Early in September, NASA implemented new software controls on the Hubble Space Telescope, allowing it to shut down one of the three remaining gyroscopes, reserving the third gyroscope for later use. By doing this, scientists hope to extend the Hubble's mission through mid-2008.
Gyroscopes are rotating mechanisms that remain fixated on a point in space. In space, scientists and Hubble operators need to maintain three dimensions -- up / down, left / right, and in / out. Thus, mission rules require the use of three units pointing at different locations to know where the telescope "is", and which direction it is facing. Also note that your typical picture in space requires anywhere from several minutes to several hours to properly expose, and the system needs gyroscope data to precisely look at the object being photographed.
NASA Engineers found a way to use other instrumentation aboard the Hubble to replace the data that the third gyroscope would otherwise provide.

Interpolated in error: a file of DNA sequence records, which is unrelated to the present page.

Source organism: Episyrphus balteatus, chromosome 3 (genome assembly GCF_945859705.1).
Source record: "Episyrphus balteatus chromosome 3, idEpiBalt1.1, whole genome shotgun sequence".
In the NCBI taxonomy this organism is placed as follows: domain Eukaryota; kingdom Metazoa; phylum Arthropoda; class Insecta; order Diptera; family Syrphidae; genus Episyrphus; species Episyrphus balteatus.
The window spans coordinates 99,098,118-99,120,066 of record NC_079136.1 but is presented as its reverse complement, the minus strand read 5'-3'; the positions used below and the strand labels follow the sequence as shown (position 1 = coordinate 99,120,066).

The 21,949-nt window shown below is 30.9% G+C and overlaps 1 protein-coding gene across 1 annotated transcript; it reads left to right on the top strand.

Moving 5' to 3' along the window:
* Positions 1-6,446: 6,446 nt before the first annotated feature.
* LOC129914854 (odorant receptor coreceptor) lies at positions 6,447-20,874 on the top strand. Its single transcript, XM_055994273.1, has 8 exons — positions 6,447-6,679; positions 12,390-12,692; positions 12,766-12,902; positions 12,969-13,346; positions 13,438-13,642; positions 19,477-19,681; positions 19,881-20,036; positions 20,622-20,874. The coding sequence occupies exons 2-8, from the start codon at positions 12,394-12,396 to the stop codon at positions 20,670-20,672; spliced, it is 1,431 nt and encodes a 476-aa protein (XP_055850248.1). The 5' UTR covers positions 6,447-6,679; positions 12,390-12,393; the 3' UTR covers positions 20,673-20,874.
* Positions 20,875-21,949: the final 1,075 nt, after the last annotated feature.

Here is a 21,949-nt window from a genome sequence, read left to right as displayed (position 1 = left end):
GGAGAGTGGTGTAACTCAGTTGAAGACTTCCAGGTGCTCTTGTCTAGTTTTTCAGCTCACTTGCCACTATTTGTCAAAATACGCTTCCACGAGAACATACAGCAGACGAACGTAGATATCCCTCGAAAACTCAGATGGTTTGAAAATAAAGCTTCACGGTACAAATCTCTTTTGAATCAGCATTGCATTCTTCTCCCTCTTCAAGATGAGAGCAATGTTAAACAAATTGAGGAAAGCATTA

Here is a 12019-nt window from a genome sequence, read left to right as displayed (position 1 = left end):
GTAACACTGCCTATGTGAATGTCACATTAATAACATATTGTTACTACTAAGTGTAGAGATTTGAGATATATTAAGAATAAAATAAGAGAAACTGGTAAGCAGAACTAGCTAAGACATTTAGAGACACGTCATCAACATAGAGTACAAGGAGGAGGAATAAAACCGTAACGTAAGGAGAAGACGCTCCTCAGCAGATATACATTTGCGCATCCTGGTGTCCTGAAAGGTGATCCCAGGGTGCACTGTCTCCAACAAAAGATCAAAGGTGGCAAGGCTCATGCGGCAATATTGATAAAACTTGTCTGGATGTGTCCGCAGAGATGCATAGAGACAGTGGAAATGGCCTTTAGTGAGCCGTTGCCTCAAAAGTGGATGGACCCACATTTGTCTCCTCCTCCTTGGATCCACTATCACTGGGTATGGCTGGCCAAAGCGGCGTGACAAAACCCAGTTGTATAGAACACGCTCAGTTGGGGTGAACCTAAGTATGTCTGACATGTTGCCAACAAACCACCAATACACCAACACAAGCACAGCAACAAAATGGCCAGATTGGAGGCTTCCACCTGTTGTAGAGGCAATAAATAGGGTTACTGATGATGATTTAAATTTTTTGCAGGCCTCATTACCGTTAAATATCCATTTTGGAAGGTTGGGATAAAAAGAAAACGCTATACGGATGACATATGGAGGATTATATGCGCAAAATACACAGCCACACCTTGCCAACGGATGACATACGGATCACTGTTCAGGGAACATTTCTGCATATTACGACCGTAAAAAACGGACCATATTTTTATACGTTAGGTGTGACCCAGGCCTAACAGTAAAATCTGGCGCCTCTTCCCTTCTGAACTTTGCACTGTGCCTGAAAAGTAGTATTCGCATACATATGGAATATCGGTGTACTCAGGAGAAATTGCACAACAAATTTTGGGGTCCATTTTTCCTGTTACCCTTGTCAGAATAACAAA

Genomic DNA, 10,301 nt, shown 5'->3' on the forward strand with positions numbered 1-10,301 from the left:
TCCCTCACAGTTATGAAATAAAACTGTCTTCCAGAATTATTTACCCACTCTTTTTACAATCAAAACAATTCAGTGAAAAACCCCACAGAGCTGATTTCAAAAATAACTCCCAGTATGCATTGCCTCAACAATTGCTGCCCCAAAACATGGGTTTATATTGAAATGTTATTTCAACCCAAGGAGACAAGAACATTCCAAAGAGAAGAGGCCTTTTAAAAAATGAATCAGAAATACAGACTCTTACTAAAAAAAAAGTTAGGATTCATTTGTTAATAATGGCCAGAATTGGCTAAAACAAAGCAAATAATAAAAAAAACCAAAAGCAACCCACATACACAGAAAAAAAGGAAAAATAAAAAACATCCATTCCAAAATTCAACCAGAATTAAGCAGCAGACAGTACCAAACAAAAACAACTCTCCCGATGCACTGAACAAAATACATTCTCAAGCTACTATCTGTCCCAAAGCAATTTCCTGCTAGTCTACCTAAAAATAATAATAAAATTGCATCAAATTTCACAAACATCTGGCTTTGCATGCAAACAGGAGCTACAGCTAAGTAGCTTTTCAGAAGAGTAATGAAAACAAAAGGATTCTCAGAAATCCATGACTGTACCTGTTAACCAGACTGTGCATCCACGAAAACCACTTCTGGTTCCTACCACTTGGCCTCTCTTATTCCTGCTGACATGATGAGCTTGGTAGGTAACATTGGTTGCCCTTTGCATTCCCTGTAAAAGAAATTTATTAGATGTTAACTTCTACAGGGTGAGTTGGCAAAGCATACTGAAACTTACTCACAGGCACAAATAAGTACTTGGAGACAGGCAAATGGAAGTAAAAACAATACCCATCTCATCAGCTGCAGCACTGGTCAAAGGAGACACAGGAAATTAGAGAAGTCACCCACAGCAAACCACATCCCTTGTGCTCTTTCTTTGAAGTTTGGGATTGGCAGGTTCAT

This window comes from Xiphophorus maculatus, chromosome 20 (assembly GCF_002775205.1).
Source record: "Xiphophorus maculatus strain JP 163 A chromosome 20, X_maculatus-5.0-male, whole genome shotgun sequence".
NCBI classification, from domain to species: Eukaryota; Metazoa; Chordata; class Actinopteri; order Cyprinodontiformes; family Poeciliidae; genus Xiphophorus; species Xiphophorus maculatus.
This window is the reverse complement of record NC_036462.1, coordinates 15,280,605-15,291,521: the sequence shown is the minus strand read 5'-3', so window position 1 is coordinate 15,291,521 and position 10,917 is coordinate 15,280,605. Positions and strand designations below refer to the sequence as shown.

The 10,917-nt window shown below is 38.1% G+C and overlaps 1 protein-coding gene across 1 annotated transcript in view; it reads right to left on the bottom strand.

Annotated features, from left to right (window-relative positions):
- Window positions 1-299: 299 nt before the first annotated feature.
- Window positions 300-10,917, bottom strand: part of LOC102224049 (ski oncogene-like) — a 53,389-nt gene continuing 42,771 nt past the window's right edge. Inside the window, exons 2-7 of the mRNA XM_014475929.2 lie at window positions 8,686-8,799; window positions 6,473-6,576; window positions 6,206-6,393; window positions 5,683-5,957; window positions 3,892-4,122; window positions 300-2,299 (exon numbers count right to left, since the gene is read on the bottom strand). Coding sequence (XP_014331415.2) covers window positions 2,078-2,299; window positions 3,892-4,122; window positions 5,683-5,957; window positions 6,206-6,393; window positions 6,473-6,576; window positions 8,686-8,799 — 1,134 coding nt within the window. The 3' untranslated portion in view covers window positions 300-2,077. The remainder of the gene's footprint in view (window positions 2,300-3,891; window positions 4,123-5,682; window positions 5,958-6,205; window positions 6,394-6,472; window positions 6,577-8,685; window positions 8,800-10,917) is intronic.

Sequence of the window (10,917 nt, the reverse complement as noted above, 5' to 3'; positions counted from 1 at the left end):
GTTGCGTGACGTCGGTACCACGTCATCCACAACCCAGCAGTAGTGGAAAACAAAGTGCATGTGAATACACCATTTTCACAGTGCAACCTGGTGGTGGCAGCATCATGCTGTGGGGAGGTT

In order to return to full functionality, however, NASA needs to send a space shuttle to the Hubble, and replace the gyros with new units to extend the lifetime of the Hubble. NASA would also replace batteries, upgrade science instruments, and repair a heat shield on the telescope. The former NASA Administrator a year or so ruled out future shuttle missions to the Hubble, but a public outcry forced NASA to re-visit this decision. NASA's current policy is to consider a Hubble mission after 2 successful return-to-flight missions. NASA also considered robotic missions to the telescope, but determined the work too complex for remote-control and installation.
Personally, I love astronomy. The pictures from Hubble are breathtakingly beautiful -- from the galaxy pictures, to some planets and moons, to colorful nebulae. Hubble was moved to record the impacts of Comet Shoemaker-Levy into Jupiter back in the late 1990's. I cannot imagine astronomy without the capabilities of this multi-million dollar telescope.